13. The paragraphs on the Knowledge of the hearts of others (Ceto-pariya-ñāṇaṃ), above, p.79 of the text, Section 91, 92.
14. The paragraphs on Memory of one’s own previous [\q 125/] births (Pubbe-nivāsa-anussati-ñāṇa), above, p. 81 of the text, Section 93, 94.
15. The paragraph on the Divine Eye (Dibbacakkhu), above, p. 82 of the text, Section 95, 96.
16. He paragraphs on the Destruction of the Deadly Floods (Āsavānaṃ khaya-ñāṇaṃ), above, p. 83 of the text, Section 97, 98.] 
‘Such a man, Ambaṭṭha, is said to be perfect in wisdom, perfect in conduct, perfect in wisdom and conduct. And there is no other perfection in wisdom and conduct higher and sweeter than this.’
3. ‘Now, Ambaṭṭha, to this supreme perfection in wisdom and goodness  there are Four Leakages.  And what are the four?’
‘In case, Ambaṭṭha, any recluse or Brahman, without having thoroughly attained unto this supreme perfection in wisdom and conduct, with his yoke on his shoulder (to carry fire-sticks, a water-pot, needles, and the rest of a mendicant friar’s outfit), should plunge into the depths of the forest, vowing to himself: “I will henceforth be one of those who live only on fruits that have fallen of themselves” —then, verily, he turns out worthy only to be a servant unto him that hath attained to wisdom and righteousness.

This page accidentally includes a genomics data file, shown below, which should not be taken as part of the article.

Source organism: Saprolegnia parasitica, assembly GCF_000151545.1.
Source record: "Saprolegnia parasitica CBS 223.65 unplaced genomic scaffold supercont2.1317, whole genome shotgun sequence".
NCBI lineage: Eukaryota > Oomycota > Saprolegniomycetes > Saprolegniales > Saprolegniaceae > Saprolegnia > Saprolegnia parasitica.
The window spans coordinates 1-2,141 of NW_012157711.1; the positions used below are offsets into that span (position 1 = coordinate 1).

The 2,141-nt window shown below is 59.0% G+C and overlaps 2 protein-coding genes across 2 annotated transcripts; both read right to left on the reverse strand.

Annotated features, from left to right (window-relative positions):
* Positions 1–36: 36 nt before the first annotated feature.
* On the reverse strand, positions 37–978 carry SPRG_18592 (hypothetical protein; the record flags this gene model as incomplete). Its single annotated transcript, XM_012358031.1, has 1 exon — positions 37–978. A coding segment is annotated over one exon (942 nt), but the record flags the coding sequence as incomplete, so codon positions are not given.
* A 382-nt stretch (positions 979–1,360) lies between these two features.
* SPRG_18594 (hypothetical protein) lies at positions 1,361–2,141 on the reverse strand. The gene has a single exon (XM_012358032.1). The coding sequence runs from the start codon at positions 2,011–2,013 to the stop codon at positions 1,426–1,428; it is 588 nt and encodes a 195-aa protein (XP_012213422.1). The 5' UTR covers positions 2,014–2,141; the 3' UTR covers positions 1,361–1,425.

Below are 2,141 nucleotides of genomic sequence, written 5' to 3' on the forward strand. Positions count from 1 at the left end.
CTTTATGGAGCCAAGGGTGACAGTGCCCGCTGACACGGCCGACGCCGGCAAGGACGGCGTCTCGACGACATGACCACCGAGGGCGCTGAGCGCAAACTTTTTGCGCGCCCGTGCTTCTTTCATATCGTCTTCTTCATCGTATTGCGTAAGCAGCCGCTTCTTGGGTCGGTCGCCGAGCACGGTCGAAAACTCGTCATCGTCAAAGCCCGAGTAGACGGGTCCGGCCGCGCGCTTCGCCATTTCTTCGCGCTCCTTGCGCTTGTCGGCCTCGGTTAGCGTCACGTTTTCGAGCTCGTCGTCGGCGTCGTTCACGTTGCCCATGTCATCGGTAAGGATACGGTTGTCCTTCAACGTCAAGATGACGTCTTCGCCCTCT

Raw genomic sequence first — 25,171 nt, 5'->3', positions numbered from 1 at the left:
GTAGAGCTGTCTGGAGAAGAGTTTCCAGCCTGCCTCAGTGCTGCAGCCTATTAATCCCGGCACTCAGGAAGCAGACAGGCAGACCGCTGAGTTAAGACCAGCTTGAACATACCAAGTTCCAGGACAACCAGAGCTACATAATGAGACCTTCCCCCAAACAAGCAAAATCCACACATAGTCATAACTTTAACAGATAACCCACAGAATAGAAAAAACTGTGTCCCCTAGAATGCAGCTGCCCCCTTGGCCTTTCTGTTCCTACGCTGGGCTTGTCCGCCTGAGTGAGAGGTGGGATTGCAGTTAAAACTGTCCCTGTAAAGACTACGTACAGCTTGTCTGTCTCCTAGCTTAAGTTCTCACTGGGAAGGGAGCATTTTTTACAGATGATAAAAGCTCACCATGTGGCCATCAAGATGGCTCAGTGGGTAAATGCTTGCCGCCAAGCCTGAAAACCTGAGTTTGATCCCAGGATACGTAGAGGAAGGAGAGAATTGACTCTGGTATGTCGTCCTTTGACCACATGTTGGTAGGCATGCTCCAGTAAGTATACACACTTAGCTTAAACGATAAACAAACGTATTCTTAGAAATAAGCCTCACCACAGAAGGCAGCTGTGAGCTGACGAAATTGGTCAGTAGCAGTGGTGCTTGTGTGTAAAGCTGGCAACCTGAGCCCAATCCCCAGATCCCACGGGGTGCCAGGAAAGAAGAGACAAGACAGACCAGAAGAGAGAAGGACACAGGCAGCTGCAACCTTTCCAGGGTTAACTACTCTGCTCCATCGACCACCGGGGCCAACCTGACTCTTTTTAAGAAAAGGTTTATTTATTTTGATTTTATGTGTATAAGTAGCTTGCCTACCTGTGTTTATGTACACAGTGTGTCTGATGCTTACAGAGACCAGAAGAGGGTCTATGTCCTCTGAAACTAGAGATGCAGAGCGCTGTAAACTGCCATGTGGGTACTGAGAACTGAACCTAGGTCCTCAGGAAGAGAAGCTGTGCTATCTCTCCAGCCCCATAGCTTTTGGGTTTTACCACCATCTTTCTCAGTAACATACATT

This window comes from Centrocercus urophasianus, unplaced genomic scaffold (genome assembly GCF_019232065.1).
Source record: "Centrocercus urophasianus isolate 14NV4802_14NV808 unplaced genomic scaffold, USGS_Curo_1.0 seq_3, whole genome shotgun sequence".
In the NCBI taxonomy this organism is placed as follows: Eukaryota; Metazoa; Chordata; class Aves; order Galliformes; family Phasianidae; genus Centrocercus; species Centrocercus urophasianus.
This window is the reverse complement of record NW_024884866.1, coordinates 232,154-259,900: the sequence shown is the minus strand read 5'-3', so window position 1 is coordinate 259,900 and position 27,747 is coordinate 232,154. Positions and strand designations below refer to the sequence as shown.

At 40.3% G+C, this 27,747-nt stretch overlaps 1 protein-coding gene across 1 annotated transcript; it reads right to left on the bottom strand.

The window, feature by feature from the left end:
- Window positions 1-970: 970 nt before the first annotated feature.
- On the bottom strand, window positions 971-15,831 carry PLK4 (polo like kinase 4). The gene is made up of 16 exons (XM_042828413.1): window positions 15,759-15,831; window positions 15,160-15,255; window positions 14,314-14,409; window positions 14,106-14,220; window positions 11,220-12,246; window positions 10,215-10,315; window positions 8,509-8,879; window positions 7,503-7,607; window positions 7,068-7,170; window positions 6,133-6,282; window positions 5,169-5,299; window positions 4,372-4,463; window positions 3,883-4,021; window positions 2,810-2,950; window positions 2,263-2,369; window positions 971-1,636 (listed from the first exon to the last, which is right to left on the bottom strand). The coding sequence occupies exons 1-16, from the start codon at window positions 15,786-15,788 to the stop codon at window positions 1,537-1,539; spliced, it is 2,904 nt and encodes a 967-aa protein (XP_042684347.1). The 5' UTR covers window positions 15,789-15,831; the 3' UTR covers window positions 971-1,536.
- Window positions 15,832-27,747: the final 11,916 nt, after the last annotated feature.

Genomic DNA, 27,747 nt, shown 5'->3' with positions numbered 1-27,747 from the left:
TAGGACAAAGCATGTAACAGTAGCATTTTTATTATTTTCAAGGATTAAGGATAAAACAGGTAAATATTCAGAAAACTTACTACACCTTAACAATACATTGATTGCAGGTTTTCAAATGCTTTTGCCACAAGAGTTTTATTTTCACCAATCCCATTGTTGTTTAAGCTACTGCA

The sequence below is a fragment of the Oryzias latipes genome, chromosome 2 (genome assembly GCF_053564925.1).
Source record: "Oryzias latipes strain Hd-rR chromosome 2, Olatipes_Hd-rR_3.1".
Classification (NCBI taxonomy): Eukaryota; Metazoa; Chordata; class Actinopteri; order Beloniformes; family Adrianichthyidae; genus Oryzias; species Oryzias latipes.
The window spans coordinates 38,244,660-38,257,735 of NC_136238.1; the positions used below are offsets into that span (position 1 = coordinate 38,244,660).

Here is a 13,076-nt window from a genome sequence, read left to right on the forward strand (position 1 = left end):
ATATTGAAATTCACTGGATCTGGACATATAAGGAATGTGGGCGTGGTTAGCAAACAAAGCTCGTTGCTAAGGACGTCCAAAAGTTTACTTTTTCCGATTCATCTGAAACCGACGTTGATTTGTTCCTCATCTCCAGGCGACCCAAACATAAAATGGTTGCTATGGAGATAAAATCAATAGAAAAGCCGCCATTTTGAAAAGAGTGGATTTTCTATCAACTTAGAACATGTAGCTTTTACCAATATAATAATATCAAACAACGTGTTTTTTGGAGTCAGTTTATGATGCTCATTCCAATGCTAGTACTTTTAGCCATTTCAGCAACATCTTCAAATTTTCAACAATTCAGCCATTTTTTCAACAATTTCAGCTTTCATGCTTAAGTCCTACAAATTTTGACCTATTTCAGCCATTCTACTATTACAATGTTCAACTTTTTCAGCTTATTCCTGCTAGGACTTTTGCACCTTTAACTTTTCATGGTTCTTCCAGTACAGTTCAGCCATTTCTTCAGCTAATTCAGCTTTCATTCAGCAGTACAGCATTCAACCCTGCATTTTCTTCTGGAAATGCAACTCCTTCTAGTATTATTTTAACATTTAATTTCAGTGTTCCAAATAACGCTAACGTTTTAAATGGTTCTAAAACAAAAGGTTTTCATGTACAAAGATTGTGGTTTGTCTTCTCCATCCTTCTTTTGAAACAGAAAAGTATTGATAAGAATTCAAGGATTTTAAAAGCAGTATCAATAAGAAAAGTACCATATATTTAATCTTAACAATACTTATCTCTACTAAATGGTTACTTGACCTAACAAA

‘And again, Ambaṭṭha, in case any recluse or Brahman, without having thoroughly attained unto this supreme perfection in wisdom and conduct, and without having attained to living only on fruits fallen of themselves, taking a hoe and a basket with him, should plunge into the depths of the forest, vowing to himself: “I will henceforth be one of those who live only on bulbs and roots and fruits” —then, verily, he turns out worthy only to be a servant unto him who hath attained to wisdom and righteousness.
[\q 126/] ‘And again, Ambaṭṭha, in case any recluse or Brahman, without having thoroughly attained unto this supreme perfection in wisdom and conduct, and without having, attained to living only on fruits fallen of them-selves, and without having attained to living only on bulbs and roots and fruits, should build himself a fire-shrine near the boundaries of some village or some town, and there dwell serving the fire-god  — then, verily, he turns out worthy only to be a servant unto him that hath attained to wisdom and righteousness.